How Analytics tools are shaping the growth story across industries


Today’s guest post is written by Mohammad Farooq

If there’s one thing that businesses across all industries have in common today, it’s in their increased adoption of data to shape business decisions. Below is a demonstration of how key industries use analytics tools and the benefits these tools have in solving challenges of data capture and use to shape growth.

Insurance

Traditionally, insurers have relied on manual sampling of data to understand their customer base and address challenges to their operations. Not only is this process time-consuming and costly, it is also highly prone to errors.

Manual analysis also relies on historical data, making it impossible to respond to changes that are happening in real-time. This means that threats such as fraud cannot be prevented, as they are only detectable after the fact.

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The association of British insurers estimates the amount of annual undetected fraud at roughly £1.9bn (€2.2bn), a loss that costs policy holders an approximate cost increase of £50 on their yearly premiums. Some of the highest instances of fraud, according to the 2015 insurance fraud survey, are noted in staged accidents (31%) and applications (12%).

Insurers can protect themselves against such threats using better analytical insights. Below are two examples from Insurance Nexus of insurers who have benefited from use of claims analytics:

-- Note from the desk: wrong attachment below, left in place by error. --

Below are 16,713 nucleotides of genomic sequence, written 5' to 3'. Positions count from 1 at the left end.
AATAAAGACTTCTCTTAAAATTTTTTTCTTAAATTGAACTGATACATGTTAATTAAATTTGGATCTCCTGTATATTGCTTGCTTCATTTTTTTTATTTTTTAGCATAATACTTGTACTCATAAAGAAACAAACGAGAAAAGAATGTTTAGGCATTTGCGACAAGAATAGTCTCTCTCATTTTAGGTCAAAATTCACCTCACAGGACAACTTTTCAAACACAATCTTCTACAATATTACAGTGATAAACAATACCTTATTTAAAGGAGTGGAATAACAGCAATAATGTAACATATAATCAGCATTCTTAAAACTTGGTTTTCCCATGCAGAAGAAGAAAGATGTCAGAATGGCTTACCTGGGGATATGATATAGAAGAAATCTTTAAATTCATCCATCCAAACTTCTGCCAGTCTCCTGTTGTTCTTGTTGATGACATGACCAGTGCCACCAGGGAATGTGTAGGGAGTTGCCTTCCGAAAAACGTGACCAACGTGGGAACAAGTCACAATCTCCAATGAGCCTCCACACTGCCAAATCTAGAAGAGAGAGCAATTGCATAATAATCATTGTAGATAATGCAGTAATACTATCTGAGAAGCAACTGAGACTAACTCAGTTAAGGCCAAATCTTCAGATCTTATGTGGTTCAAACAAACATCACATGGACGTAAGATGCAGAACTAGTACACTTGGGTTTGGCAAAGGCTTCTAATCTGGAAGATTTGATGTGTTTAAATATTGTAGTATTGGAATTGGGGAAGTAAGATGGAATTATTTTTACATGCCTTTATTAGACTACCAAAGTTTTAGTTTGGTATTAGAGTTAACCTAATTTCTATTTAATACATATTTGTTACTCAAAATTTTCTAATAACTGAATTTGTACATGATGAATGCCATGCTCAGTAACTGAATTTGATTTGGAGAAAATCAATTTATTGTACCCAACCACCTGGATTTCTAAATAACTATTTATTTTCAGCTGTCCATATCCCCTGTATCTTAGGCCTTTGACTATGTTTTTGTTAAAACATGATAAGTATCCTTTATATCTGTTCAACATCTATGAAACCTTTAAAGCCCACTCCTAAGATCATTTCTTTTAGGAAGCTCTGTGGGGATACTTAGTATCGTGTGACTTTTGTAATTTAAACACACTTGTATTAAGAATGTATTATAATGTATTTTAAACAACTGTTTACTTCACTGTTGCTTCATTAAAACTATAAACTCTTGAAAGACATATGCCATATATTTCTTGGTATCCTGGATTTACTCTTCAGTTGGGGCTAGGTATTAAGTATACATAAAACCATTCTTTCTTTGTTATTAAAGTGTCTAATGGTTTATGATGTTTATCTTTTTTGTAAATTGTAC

• Annual savings of up to £2 in auto claims by a Uk insurer
  • A Swiss insurance company reduced risks associated with non-compliance to less than 1%

Benefits of analytics in underwriting:

  • Accuracy in risk pricing
  • Identifying and retaining customers through better comparisons of costs and pricing.
  • Reductions of errors in claims.
  • Reduced decision making time where claims are concerned.
  • Reduced cases of fraud, through analysis of different web-based platforms.
  • Reduced costs associated with errors, bad claims, litigation and customer attrition, leading to more attractive margins and better customer satisfaction

Banking

Financial institutions differ in their motivations for investing in data analysis as shown in the survey results below conducted by IDC .

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But whatever their motivations, the benefits of analytics in banking are clear. American Banker Research surveyed 170 bankers on the usage of customer analytics in banking. 28% of them cited share of wallet as the biggest benefit experienced by their institutions.   Another 18% cited reduction in loan-related losses as the key benefit.

Banks also recognize the importance of making optimum use of their online resources to retain customer loyalty. As shown in the image below, a European bank experienced 27% increase in click-through rates for their banners and a sales increase of 12%, by relying on their analytics tools.

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Healthcare

There are a lot of dynamics surrounding the field of healthcare. To mention, but a few:

  • Healthcare is becoming more value-based as customers continue to demand quality services.
  • Physicians and nurses are always in short supply which means that hospitals have to figure out how to be efficient and productive with the staff they have on hand.
  • Cost dynamics are changing, thanks to reduced death rates and more reported cases of chronic diseases.
  • More investment in research has led to new medical approaches and cures.

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All these issues create a lot of complexity for health care providers. With more utilization of customer-based insights for decision making, healthcare providers will find it easier to: